The picture of Prince George with his sister Princess Charlotte is a perfectly poised image. It reminds me of a picture that I carry of my grandson at the same age in the same position holding his baby sister. The difference is that while Prince George is spotlessly clean and well groomed, my grandson who was prepped for the picture to be spotlessly clean, had managed to sneak a piece of chocolate and pop it into his mouth right before the click of the camera. The camera captured the tell-tell sign of chocolate dripping down the side of his mouth. Needless to say, the photo was rejected for its “imperfection”. It remains one of my favorite photographs. It captures the impish features of a 2 year old who, much as he was awed by a baby sister who looked more like a cabbage patch doll, thought that it was just as okay to be eating a piece of chocolate at the same time. Perfect for him…imperfect for the parents.
Among the many pieces of furniture that I have in my home which have been handed down to me from my parents’ home are two foot stools. They are bow legged with scratches and scuff marks, and the original two tone wood stain gloss varnish has faded to an almost matte finish. They are my favorite piece of furniture. Not because they are lovely, with their beautifully proportioned carvings of figurines on their short legs. They are my favorite because of the scuffs from the generation of children in our families standing on them, using them as table tops, and placing on them their plates of food. They are my favorite because they have indentations from the hard-pressed lettering of kids who didn’t like homework, and from kids who over eagerly learned to use crayons. They have edges that are scratched from kids who used them as building blocks and drove matchbox cars under, on and around them. Now my grandchildren use them to stand on and reach for things, among other uses that go undetected. I treasure these stools not in spite of their imperfections, but because of them. The imperfections are what make them attractive.
As a girl who grew up with women magazines that created an entire culture of perfection-based exploits, I now find myself wiser to the messages that these magazines promote in order to sell products. Buy this product to look more beautiful; use this to hide blemishes; add sexy satin shine to naturally dull hair; do this to attract perfect guys; do that to stimulate more responses; liposuction for a perfect body; laser treat sagging skin for the perfect glow; even low libido? We can fix that too. In other words, every product assumes I am flawed and promises to bring me closer to perfection. Don’t misunderstand. I have no issue with using products that will aid in overall appearance or performance, but I do have a problem with the presupposition that I am (or you are) flawed. That my imperfections are seen as faulty or that they are problems that need fixing is the premise I argue against. It is our uniqueness that makes us desirable, intriguing and beautiful beings. There is no perfection. There are imperfections that personalize our lives.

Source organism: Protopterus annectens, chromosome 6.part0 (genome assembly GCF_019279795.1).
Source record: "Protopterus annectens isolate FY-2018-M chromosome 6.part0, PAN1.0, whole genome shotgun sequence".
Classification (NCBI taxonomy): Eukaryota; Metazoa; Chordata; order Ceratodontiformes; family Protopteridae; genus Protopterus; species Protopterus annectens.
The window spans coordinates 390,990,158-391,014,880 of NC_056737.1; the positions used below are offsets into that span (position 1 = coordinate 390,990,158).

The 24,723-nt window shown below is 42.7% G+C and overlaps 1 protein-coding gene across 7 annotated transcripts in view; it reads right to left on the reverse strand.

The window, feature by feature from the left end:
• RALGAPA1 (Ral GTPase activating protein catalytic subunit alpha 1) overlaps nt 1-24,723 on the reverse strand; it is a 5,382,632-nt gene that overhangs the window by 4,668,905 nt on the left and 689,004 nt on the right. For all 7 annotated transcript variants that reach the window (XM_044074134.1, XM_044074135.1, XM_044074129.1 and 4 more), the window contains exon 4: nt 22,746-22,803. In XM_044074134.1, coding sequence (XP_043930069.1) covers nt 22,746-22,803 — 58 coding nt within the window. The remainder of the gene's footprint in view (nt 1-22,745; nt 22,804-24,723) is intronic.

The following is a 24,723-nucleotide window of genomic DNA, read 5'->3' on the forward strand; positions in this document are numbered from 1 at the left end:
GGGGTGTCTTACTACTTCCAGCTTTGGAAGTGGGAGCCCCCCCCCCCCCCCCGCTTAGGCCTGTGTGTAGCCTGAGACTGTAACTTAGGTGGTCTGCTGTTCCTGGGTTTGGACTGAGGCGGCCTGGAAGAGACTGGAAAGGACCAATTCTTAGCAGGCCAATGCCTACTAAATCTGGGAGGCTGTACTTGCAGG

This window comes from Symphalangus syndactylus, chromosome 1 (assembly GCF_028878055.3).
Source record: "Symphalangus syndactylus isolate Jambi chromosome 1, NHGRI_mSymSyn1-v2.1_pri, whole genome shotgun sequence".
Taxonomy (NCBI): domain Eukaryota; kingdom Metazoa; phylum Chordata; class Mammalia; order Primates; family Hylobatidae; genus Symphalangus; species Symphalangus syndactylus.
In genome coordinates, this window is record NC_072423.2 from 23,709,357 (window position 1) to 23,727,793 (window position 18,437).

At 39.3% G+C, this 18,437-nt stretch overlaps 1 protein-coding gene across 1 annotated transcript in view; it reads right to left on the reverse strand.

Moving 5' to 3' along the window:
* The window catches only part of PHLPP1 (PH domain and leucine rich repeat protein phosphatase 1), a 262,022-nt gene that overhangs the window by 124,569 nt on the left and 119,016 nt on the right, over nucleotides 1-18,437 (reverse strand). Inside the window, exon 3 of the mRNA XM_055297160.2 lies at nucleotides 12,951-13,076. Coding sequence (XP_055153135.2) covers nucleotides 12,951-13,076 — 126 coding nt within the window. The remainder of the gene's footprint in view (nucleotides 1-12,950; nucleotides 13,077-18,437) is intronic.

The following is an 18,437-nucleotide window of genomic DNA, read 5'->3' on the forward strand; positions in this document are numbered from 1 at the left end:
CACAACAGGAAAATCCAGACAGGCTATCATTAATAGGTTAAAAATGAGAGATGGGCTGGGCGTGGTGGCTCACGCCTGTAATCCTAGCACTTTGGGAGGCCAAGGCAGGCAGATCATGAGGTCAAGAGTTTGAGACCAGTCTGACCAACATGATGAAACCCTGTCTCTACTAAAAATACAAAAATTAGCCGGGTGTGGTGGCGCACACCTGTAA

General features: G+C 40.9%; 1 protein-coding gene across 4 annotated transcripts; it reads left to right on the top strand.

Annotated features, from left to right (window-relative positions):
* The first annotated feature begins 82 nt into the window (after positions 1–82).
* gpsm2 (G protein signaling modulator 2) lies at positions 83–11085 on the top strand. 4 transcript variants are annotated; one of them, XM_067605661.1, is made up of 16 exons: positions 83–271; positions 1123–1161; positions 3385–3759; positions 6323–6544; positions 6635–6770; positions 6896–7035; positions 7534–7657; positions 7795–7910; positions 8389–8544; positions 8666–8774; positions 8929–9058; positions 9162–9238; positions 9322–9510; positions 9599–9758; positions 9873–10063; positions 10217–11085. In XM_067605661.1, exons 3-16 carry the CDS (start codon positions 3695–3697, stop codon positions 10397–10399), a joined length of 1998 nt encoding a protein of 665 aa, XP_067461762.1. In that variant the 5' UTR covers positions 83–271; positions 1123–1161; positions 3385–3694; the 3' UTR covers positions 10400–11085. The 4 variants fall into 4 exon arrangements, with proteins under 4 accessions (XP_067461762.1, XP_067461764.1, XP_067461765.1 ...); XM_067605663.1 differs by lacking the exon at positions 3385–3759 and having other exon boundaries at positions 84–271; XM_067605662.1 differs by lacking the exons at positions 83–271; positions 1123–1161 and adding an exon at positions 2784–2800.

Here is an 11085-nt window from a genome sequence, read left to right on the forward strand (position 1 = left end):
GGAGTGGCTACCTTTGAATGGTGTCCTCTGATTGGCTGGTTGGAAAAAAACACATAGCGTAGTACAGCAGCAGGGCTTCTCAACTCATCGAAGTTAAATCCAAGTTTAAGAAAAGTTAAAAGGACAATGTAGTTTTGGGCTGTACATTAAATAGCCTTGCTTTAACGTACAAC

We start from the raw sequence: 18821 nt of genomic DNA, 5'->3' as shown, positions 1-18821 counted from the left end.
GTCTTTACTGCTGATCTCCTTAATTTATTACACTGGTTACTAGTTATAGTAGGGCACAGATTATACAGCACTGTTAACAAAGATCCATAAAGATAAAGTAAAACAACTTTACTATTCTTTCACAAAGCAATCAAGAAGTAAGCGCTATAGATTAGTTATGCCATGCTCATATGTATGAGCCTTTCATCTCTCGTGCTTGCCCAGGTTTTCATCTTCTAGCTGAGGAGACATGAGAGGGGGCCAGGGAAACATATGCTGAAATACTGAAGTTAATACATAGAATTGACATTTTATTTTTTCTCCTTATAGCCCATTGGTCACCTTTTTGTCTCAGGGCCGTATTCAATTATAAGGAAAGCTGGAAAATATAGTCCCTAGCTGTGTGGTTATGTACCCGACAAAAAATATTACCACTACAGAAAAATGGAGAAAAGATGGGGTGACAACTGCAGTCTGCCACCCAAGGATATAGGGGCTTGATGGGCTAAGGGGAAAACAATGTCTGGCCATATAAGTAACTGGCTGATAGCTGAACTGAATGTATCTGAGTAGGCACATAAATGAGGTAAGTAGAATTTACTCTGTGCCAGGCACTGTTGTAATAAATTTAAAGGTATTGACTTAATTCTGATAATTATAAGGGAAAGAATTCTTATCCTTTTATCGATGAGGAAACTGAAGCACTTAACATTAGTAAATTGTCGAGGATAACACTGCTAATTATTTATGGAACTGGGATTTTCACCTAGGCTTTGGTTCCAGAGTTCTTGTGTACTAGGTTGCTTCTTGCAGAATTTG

This leads me to the realization that it is the imperfections, the dents and potholes, the misadventures that bring memories flooding back: I will remember taking the wrong train to find myself among the sheep herders’ wagon; or a flat tire as the best part of a miserable trip. I won’t forget strangers finding us a place to stay when we were so very, very lost; or an honest mistake in a restaurant that left us well fed but with a lesson learned. I will recall getting soaked on the way to the theater in an unexpected summer rainstorm; or a burst of childish laughter in the seriousness of a situation; even our heads bumping as they moved toward a kiss. These are imperfections that punctuate life and flood the memories each with a story to tell.
When we talk of loved ones who have come into our lives, who have made an impression and who are now missed, what is it about them that we recall with a fondness that brings a smile or laughter or a shake of the head? Not their perfections but their quirky look, their ethnic features, the gap between their teeth that caused a whistle as they said your name, their lopsided smile, a double chin that jiggled as they laughed, their wrinkled forehead, a lifting of one eyebrow, bushy eyebrows, pursing of thin lips…need I say more? We are defined, not in a bad way, by our imperfections. They are reminders that we are all in this together, scuffed, dented, scratched yet beautifully carved, naturally bold…perfect imperfections.